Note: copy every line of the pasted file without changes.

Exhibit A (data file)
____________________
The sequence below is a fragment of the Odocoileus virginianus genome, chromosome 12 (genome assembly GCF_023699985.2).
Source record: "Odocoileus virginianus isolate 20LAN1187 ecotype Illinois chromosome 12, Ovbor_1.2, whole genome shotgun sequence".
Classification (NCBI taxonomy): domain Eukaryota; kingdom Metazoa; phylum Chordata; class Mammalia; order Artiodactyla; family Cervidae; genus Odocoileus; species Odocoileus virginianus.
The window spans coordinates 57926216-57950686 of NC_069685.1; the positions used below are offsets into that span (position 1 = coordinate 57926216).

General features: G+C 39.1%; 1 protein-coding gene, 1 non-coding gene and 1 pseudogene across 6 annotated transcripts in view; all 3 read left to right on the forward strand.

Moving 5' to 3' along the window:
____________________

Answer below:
The sequence below is a fragment of the Odocoileus virginianus genome, chromosome 12 (genome assembly GCF_023699985.2).
Source record: "Odocoileus virginianus isolate 20LAN1187 ecotype Illinois chromosome 12, Ovbor_1.2, whole genome shotgun sequence".
Classification (NCBI taxonomy): domain Eukaryota; kingdom Metazoa; phylum Chordata; class Mammalia; order Artiodactyla; family Cervidae; genus Odocoileus; species Odocoileus virginianus.
The window spans coordinates 57926216-57950686 of NC_069685.1; the positions used below are offsets into that span (position 1 = coordinate 57926216).

General features: G+C 39.1%; 1 protein-coding gene, 1 non-coding gene and 1 pseudogene across 6 annotated transcripts in view; all 3 read left to right on the forward strand.

Moving 5' to 3' along the window: